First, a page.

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Jon Johnson - US Access to Mexican Agricultural Market – NAFTA Best Trade Deal Ever

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As NAFTA renegotiations proceed, the C.D. Howe Institute Intelligence Memos will be looking at what to expect and provide analysis on the latest developments at the table. This post is part of that series.

From:  Jon Johnson

To:  US Agricultural Organizations

Date:  October 4, 2017

Re:  US Access to Mexican Agricultural Market – NAFTA Best Trade Deal Ever

“Do no harm has got to be our objective,” Robert Lighthizer, the US Trade Representative told Agriculture Secretary Sonny Perdue and the House Agriculture Committee last May in describing his goal for upcoming NAFTA talks with Mexico and Canada.  This statement simply repeats the “do no harm” objective that your organizations have adopted in the NAFTA negotiations.

Your organizations are obviously well aware that the original US NAFTA negotiators achieved a major breakthrough in securing access to Mexican agricultural markets. Before NAFTA came into effect, Mexico maintained formidable barriers to the entry of most agricultural goods, with tariffs of 10 percent or 20 percent or even higher. Imports of many goods (dairy and poultry products, various fruits and vegetables, corn, barley, sugar and sugar containing products, orange juice) were also subject to licensing requirements and tariff rate quotas. A tariff rate quota establishes a quota for imports of a good.  Imports up to the limit of the quota are subject to one rate of duty and imports over and above that quota limit are subject to higher duties.  The Mexican over-quota tariff rates were prohibitive, with some as high as 282 percent. 

The NAFTA bilateral Mexican-US agreement phased out virtually all of these tariffs by January 1, 2008, including the over-quota tariffs.  For example in 1994, the first year NAFTA was in effect, 2.5 million tonnes of US corn were admitted duty free into Mexico and imports above that volume were subject to an over-quota tariff rate of 215 percent.  By 2008 this rate had been completely phased out and by 2016 US exports to Mexico had grown to 13.8 billion tonnes, worth $2.6 billion, and in total Mexico imported $17.9 billion in US agricultural goods.

Your groups have expressed concerns that gains you made as a result of NAFTA will be traded away to recoup manufacturing jobs. The situation may be more serious than that.  The US has tabled a number of proposals that Canada and Mexico cannot possibly accept as stated, such as a five-year sunset clause that terminates NAFTA if the president isn’t happy with balance of trade figures.  President Donald Trump has periodically threatened a US withdrawal from NAFTA if the US does not get its way in the negotiations.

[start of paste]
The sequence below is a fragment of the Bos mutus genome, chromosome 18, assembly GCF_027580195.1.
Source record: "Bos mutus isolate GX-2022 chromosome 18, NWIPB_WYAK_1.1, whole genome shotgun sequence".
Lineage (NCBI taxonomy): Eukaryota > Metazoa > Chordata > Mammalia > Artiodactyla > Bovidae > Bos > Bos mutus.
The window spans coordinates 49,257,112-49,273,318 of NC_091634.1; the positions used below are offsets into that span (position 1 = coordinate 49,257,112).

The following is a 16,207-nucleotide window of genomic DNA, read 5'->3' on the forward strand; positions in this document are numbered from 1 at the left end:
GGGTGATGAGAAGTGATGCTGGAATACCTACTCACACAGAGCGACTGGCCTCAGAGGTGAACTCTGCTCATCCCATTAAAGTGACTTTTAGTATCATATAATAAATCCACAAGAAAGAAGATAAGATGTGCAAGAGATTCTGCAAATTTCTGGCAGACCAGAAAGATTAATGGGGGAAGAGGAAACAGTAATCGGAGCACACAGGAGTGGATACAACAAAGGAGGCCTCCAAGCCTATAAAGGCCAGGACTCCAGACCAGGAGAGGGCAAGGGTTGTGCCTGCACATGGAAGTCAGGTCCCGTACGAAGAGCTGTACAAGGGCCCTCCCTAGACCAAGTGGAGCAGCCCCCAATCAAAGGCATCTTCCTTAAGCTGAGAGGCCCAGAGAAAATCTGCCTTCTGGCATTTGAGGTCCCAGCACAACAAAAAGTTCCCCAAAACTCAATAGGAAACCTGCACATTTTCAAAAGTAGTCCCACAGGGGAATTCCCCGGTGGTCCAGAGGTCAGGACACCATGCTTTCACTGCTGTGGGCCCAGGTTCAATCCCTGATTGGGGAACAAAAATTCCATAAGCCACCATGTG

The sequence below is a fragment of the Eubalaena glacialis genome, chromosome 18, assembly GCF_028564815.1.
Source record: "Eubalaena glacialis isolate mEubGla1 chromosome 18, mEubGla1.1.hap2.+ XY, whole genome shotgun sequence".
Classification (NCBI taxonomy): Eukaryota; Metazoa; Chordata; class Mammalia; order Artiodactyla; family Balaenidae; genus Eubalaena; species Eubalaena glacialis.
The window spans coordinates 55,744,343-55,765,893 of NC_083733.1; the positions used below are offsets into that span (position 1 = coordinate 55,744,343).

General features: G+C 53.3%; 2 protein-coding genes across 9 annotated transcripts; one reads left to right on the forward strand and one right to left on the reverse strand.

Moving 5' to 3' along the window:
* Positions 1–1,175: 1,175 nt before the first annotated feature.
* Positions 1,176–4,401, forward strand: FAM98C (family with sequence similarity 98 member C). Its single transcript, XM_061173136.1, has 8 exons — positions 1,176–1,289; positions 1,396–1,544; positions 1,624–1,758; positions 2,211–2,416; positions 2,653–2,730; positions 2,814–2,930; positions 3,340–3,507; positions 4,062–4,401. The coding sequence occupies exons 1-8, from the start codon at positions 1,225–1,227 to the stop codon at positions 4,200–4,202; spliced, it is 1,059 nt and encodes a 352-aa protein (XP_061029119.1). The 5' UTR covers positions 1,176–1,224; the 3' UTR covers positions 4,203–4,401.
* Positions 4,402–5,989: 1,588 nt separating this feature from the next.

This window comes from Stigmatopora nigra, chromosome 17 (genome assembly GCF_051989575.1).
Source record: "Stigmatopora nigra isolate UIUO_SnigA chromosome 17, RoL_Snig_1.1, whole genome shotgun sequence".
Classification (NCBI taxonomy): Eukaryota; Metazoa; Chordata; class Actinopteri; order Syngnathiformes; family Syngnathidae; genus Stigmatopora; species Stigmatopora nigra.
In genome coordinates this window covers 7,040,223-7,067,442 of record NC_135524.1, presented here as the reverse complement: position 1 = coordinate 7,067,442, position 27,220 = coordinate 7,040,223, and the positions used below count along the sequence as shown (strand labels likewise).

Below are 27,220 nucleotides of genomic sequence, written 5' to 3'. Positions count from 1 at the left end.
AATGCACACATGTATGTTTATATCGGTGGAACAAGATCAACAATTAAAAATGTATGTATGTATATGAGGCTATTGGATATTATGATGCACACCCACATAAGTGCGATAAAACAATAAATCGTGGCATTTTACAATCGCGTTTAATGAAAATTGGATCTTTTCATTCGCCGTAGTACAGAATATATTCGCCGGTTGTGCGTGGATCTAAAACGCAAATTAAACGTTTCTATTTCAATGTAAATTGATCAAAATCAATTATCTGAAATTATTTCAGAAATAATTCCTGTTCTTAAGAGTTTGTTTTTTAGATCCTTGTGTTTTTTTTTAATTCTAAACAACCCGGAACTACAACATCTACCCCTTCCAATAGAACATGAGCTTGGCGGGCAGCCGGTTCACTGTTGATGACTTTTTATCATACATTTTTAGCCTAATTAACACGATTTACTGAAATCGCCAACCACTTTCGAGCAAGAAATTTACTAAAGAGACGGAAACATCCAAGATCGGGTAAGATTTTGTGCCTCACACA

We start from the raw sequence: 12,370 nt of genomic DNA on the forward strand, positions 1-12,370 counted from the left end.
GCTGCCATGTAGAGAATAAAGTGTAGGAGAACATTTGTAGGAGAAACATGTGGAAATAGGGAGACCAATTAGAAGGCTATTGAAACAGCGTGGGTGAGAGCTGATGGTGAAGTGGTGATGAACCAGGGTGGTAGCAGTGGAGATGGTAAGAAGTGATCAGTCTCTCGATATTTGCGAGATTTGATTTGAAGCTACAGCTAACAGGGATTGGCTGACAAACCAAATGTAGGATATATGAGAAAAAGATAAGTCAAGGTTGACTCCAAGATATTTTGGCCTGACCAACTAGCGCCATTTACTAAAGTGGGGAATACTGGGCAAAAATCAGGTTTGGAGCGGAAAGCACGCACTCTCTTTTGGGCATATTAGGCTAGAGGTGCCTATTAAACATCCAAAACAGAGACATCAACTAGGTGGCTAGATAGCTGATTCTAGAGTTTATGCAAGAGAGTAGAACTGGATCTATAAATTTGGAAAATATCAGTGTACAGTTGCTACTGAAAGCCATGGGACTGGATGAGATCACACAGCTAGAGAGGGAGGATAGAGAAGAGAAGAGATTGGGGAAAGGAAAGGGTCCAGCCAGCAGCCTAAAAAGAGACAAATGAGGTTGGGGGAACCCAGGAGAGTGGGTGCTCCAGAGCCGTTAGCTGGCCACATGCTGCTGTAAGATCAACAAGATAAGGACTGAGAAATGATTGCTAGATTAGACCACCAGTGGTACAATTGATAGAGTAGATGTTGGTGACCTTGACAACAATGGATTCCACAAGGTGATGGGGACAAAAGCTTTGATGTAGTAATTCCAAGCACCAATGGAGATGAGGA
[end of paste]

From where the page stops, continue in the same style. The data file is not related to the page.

If the US withdraws from NAFTA, the US agricultural sector would lose all of the benefit of the concessions that the original US NAFTA negotiators succeeded in securing from Mexico.  Mexico still maintains significant barriers to the entry of agricultural goods from countries with which it does not have trade agreements. Tariffs would revert to their pre-NAFTA 10 percent or 20 percent or higher levels. As well Mexico still maintains licensing requirements and tariff rate quotas on some agricultural goods with prohibitive over-quota tariff rates.

NAFTA has been the best trade deal ever for market access for US agricultural products to the Mexican market and a US withdrawal from NAFTA, far from doing no harm, would do irreparable harm.  The US cannot withdraw from NAFTA unless Congress agrees. Your organizations must exercise all the influence that they can to ensure that Congress asserts its constitutional authority to prevent the US from withdrawing from NAFTA.

Jon Johnson is a former advisor to the Canadian Government during NAFTA negotiations and is a Senior Fellow at the C.D. Howe Institute.

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